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Transistor as a Switch: What It Is and How it Works

Transistor as a Switch 

Transistor as a Switch 

Source: Wikimedia Commons


Transistors are devices generally used for generating, controlling, and amplifying electrical signals.

But did you know transistors could be what you need for switching applications? Yes, we can have a transistor operate as a switch.

Also, it’s easy to use a transistor as a switch in any circuit, and it works effectively for the closing and opening of your courses.

Plus, you can use both NPN and PNP transistors as switches.

In this article, you’ll learn everything about transistor switches and how they work.

Even if it’s complicated, we’ll break it down for you.

So, hang in there!

Why We Use Transistors as Switches

We have different types of switches, including pushbutton switches, slide switches, toggle switches, etc.

Despite the variety of controls, why do we use transistors as switches?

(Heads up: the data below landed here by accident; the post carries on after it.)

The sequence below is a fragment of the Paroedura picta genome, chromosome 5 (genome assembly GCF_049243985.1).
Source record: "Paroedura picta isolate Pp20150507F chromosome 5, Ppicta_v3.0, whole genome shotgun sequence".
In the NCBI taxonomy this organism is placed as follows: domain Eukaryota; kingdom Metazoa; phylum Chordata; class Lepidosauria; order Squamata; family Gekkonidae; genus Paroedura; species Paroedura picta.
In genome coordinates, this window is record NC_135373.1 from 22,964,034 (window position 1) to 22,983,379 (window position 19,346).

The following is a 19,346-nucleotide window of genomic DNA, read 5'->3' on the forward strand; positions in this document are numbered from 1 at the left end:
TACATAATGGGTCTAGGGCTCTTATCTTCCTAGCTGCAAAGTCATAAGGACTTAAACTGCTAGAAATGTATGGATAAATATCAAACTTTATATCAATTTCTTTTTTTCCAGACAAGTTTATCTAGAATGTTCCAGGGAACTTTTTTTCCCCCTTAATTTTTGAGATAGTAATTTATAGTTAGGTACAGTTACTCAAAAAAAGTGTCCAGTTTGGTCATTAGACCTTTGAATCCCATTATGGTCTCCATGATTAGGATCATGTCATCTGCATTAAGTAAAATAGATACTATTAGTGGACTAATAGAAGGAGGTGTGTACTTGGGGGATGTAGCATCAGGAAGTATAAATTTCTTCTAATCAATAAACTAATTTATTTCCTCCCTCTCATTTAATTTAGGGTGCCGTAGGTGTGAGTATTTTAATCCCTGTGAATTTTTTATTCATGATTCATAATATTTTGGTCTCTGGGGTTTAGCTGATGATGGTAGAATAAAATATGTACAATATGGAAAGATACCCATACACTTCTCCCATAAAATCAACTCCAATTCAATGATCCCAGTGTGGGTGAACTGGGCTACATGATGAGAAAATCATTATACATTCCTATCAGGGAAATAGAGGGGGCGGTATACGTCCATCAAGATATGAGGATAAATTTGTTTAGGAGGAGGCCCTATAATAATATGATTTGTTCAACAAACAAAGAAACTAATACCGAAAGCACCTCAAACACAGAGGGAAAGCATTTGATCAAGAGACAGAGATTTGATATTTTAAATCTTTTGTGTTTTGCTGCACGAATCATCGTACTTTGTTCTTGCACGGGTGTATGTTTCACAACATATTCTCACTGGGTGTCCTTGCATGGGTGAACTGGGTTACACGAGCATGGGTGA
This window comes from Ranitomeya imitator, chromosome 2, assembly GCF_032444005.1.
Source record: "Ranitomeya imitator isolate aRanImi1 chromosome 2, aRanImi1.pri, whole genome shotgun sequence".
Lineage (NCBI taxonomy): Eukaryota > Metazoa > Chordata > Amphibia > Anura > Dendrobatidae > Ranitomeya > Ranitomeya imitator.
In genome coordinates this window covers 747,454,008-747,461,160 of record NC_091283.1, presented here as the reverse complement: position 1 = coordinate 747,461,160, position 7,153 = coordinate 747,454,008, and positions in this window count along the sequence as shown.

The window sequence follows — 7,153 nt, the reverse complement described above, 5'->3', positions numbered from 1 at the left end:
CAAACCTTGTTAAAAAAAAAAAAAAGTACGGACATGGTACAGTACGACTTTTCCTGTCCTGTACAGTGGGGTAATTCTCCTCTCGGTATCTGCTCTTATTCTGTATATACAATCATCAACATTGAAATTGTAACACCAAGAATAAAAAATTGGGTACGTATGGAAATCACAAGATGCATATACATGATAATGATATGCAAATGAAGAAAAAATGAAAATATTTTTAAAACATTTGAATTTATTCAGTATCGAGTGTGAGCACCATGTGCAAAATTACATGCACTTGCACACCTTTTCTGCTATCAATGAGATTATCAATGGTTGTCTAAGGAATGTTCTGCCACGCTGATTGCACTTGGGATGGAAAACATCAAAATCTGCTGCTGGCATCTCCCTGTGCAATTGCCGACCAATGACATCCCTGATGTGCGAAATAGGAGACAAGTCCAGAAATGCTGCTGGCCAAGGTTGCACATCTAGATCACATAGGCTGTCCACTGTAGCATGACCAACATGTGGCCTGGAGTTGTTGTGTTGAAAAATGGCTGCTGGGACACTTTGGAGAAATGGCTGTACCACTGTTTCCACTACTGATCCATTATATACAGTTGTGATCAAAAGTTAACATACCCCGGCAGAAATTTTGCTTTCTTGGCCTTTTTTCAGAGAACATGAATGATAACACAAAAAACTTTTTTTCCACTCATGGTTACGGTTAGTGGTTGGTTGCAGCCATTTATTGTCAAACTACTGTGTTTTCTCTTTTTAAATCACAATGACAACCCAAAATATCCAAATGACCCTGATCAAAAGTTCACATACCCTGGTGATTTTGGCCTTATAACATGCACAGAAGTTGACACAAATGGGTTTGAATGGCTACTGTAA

Since all buttons have the same functions, why do we prefer a transistor?

Pushbutton Switch

Pushbutton Switch

Source: Wikimedia Commons

The reason is simple.

While the other switches are mainly mechanical, transistor switches are purely electrical.

Transistors don’t need human intervention and can turn on and off based on the current supply.

Operating Regions

Transistor switches have two operating regions, including the cutoff and the saturated region.

Cutoff Region

For transistor switches operating in the cutoff region, the operating conditions are zero output collector current (IC), zero input base current (Ig), and maximum collect voltage (VCE).

These operating conditions cause no current to flow through the device.

Also, there’s a  large depletion layer over the circuit, which causes the transistor to switch entirely off.

Cutoff Characteristics